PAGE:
GABY RUSLI WRITTEN – Faith teaches us that all men are created equal, but we choose to enslave one another. European empires colonized almost every country in the world, and although colonialism was linked to progress, it marked and changed nations. For Indonesia, foreign occupation inspired a romantic and patriotic generation. A youth that retaliated with war, inspiring literature and original political ideals, all of which are most authentically reflected by Pramoedya Ananta Toer in the classic novel, This land of mankind (1996).

Minke is an exemplary student of Javanese descent who studied at the prestigious Dutch school at the turn of the 19th century. He meets Annelies Mellema, an innocent girl of Javanese and Dutch descent from a wealthy family, and her progressive Javanese mother, Nyai Ontosoroh, a concubine who oversees the Mellema estate. Minke faces personal and societal challenges, being a highly educated native exposed to foreign ideals in a place that implements a caste system and uses language as a tool of oppression and slavery. Her love for Annelies and her association with the Mellema family further complicates her position and helps her find her identity.

This Land of Humanity — 368 Pages — $13.51 — Penguin Books

This land of mankind is the first book by Pramoedya Ananta Toer in his series of books known as the Buru Quartet. It was written when Toer was a political prisoner on the island of Buru under the Suharto administration after the failed communist coup of 1965. Toer was not a communist but faced censorship from the native government . They feared that Toer was spreading foreign ideals to the people of the new Republic of Indonesia. He was not allowed to have a pen and paper while in detention. This did not stop Toer from reciting the stories orally to other prisoners on Buru Island (hence the name Buru Quartet) until the stories were finally written down and smuggled. His works were banned in Indonesia until 2000 but have been translated into many languages ​​and considered classics outside of Indonesia.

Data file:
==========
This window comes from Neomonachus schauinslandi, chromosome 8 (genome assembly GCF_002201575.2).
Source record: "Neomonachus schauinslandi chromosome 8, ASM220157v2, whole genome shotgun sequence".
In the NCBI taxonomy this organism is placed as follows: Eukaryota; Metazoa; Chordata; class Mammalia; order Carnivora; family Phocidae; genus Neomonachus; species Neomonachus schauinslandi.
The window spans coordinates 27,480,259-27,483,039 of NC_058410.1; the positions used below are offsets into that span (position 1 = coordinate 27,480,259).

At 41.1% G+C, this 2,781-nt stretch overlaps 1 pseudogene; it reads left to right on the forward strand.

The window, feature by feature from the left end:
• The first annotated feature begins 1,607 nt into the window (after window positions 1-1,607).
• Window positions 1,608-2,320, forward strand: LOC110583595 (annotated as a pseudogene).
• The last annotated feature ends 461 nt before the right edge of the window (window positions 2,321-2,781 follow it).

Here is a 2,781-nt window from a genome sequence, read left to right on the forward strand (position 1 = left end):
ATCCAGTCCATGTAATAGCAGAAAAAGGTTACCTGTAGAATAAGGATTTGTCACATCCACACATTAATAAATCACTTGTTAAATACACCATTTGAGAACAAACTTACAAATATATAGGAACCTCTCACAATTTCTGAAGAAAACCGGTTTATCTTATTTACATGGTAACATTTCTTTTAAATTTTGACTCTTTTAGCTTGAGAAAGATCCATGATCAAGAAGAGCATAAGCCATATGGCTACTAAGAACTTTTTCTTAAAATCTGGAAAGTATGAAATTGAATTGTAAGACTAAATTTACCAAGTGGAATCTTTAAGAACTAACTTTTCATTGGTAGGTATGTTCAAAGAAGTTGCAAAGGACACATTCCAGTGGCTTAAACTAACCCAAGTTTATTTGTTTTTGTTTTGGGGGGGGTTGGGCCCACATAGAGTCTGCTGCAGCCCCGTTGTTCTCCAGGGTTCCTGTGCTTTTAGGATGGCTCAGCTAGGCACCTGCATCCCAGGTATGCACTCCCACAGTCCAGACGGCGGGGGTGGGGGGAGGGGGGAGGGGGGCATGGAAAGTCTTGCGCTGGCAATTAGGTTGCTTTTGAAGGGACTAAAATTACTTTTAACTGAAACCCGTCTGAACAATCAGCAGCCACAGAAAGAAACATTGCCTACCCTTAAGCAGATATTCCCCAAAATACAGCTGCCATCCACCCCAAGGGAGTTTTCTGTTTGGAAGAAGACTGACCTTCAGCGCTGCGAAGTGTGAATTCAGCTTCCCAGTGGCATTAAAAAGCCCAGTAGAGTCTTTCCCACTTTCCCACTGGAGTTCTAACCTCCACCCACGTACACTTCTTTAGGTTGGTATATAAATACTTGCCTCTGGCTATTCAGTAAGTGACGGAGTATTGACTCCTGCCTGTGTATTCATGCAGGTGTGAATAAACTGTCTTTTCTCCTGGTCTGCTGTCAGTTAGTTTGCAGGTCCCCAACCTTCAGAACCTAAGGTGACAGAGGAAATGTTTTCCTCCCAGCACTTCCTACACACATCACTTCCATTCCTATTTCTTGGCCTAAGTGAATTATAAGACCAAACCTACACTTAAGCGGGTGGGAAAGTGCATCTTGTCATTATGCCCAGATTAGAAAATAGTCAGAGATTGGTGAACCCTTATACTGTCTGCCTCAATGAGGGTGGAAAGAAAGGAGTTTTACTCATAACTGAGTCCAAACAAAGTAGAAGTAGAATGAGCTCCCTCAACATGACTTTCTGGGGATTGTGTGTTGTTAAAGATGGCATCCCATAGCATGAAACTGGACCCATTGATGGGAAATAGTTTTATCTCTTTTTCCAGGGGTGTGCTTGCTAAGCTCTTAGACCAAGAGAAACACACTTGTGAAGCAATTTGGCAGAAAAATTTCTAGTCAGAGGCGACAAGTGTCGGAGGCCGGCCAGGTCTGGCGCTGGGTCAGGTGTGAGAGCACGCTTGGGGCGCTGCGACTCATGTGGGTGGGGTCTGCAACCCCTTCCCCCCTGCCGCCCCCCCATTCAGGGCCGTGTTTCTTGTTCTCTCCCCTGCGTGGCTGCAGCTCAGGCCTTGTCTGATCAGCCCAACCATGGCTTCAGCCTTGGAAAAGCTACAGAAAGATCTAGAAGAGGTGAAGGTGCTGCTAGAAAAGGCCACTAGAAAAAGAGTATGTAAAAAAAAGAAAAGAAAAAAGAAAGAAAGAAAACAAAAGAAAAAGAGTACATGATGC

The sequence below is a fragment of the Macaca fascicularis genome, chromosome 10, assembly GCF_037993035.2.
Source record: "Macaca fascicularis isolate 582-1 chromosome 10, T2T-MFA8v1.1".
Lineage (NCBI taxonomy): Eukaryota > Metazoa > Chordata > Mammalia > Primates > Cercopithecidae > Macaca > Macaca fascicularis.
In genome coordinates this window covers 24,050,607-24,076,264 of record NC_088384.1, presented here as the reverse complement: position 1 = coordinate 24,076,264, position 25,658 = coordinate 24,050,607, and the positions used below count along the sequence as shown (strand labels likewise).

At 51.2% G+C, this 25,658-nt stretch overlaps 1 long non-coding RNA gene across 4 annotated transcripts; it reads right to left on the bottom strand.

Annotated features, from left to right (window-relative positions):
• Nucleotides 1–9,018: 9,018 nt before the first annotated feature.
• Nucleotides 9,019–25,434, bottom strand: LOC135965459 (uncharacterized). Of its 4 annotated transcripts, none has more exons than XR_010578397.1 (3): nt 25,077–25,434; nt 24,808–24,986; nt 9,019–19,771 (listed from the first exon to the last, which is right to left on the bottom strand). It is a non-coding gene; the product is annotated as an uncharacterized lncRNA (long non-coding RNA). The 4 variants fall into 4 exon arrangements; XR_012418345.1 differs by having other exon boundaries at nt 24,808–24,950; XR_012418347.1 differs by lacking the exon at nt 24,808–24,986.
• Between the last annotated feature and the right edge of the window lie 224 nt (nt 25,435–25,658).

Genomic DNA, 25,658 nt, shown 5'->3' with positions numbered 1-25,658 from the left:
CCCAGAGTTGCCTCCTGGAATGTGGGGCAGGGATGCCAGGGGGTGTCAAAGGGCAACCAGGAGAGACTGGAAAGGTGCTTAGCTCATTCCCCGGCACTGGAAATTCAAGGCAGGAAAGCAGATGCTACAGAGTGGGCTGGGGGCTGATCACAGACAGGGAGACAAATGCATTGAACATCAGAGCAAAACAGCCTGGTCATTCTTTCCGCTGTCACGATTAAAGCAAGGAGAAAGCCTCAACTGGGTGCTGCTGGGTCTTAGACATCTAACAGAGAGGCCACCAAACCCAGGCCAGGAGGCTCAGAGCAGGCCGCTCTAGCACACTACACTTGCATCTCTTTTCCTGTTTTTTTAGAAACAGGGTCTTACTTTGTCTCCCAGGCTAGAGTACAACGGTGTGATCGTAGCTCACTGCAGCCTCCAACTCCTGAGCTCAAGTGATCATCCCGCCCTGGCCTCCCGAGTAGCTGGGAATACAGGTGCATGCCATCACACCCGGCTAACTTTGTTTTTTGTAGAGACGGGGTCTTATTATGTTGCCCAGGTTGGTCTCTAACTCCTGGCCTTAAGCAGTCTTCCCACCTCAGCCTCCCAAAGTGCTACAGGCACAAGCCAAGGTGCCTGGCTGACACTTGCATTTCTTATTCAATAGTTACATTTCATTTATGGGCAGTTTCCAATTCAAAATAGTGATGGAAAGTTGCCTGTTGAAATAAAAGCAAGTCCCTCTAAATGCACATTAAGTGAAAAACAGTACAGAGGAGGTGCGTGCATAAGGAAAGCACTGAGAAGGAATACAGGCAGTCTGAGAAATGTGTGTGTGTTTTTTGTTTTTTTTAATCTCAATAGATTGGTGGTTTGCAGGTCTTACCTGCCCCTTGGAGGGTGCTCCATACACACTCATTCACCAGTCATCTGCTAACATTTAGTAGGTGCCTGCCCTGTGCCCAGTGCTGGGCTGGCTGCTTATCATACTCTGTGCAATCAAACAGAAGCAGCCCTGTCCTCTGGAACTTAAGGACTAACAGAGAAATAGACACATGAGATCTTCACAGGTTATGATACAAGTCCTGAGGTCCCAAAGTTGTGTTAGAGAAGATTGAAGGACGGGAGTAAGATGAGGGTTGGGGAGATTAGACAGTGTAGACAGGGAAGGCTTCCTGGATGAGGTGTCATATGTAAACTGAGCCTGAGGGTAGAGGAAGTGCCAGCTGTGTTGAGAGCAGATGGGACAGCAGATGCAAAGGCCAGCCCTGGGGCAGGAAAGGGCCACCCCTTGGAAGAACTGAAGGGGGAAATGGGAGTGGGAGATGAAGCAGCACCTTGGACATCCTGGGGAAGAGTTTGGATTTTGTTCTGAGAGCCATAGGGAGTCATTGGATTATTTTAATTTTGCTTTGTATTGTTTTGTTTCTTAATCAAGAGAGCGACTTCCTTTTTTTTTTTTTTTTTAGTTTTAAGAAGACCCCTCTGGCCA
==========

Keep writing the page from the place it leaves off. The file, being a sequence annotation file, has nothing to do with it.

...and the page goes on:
This land of mankind is as extraordinary as the length it took to write it. No one can capture the solidarity among Indonesians better than Toer. In the face of systemic oppression and separation, the story of Minke and Annelies embodies the arduous struggle of the people of Indonesia for independence in a land that is rightfully theirs. We witness the spread of Dutch, mestizo and native support at a time when colonialism was rapidly coming to an end while modernization was inevitable.

The residual effect of colonialism remains in the culture of today’s Indonesia, where racial separation continues to exist in covert forms, and where selfish abuse of power is practiced by those who remain in control. . Toer’s imprisonment, censorship and exposure to other political ideals made him an outsider in his own country, but allowed him to see Indonesia in a brutally honest light. He reminds us that victory is not always necessary to move forward. Toer’s legacy remains the quintessential example of Indonesian ingenuity, which makes it honored to be an Indonesian.

The new book reviewer, Gaby Rusli, is an LMU international relations graduate and an environmentalist with a passion for Indonesian and South Asian political affairs.

Edited by Book Review Editor Ella Kelleher.

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